Audience accessibility
It is likely that within your target company, a variety of types of people with diverse backgrounds and roles will be reading your resume. For example, HR, financial and technical professionals all may weigh in on a resume's value. It is important that the document speak to each of them in ways that they can appreciate and value.

Especially if you are in a field with its own particular vocabulary that is unknown to non-specialists, make sure you do your best to explain things in a way that can be commonly understood. When you list obscure tools or techniques that you are accustomed to using, take pains to also convey what results or accomplishments you attained by using them.

Present your personal brand
It might be that your resume surfaces because it came up in a sourcer's search as possessing the right keywords. Congratulations! But now, as they begin to read it, a succinct and well-crafted branding statement at the top can truly set your document apart from others using the same keywords. In the top few lines, just under your name and contact information, it is essential that you give a "helicopter view" of yourself, conveying your essential qualities, areas of expertise and specific content that only you can offer the employer. Keep it to no more than four or five lines, tops!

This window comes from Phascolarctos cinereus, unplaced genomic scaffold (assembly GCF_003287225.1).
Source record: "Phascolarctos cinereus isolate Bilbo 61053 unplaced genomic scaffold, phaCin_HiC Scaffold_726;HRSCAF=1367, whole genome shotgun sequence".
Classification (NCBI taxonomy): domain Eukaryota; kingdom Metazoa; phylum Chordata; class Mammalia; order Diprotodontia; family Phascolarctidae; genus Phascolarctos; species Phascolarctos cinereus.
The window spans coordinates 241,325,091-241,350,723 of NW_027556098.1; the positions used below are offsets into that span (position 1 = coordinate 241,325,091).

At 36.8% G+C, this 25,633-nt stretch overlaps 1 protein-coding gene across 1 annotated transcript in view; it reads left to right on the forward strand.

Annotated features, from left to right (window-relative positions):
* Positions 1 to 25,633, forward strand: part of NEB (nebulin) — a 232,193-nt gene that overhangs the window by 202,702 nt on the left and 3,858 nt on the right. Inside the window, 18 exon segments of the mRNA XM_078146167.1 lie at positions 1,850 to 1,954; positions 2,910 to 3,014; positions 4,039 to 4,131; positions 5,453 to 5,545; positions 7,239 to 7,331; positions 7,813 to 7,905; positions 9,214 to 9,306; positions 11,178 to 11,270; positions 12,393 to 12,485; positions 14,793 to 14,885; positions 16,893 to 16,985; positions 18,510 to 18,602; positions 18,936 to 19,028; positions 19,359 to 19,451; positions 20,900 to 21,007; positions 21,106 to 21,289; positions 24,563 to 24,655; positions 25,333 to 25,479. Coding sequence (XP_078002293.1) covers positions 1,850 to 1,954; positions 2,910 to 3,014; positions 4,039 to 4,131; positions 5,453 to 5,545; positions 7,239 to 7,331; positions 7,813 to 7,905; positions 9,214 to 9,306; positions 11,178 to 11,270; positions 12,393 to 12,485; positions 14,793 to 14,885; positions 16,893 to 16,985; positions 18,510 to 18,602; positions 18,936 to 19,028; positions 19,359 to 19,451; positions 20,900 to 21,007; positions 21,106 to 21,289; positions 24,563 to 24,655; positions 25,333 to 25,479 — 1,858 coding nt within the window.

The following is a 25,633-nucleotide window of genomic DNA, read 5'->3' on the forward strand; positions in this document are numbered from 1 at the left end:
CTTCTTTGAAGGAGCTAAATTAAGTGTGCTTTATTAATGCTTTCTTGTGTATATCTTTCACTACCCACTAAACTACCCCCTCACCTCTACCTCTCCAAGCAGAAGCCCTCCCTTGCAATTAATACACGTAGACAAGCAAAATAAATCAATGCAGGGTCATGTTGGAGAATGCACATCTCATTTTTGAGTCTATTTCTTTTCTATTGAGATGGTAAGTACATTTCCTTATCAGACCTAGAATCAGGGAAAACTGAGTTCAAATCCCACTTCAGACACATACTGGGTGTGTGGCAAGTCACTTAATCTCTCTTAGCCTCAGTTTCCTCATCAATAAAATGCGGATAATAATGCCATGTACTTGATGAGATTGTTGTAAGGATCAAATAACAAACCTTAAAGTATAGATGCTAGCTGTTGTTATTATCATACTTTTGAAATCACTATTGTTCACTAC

Get rid of ambiguities
A resume recently reviewed by your author had this line: "Devised solutions that produced the desired results." Lines like this convey no real information and leave questions about the candidate's ability to communicate clearly.

When asked, "What were the problems requiring solutions? What kind of solutions did you develop? What were the desired results and how were they achieved?" the response was: "I'll get into that when I have an interview."

Sadly, ambiguous statements like these are counterproductive to getting the desired interview, and are likely to sink one's chances of getting to the point of explaining their exceptional skills and talents.

Avoid stock phrases and clich├ęs
Expunge what you think a resume "has to have" if you believe stock phrases like "aggressive go-getter," "results driven," or "excellent communication skills" are necessary. You'll immediately generate a yawn or a grunt on the part of your resume reader.

They've seen all these and more countless times! Instead, utilize clearly thought out phrases and sentences that demonstrate the results your "go-getter" qualities generated, thereby communicating effectively.

Have questions about your job search? We want to hear them! Comment below or contact one of our expert recruiters today! Find the closes CFS location to you here

Read the original article published on US News & World Report. 

Friday, October 14, 2016

The difference between hard and soft skills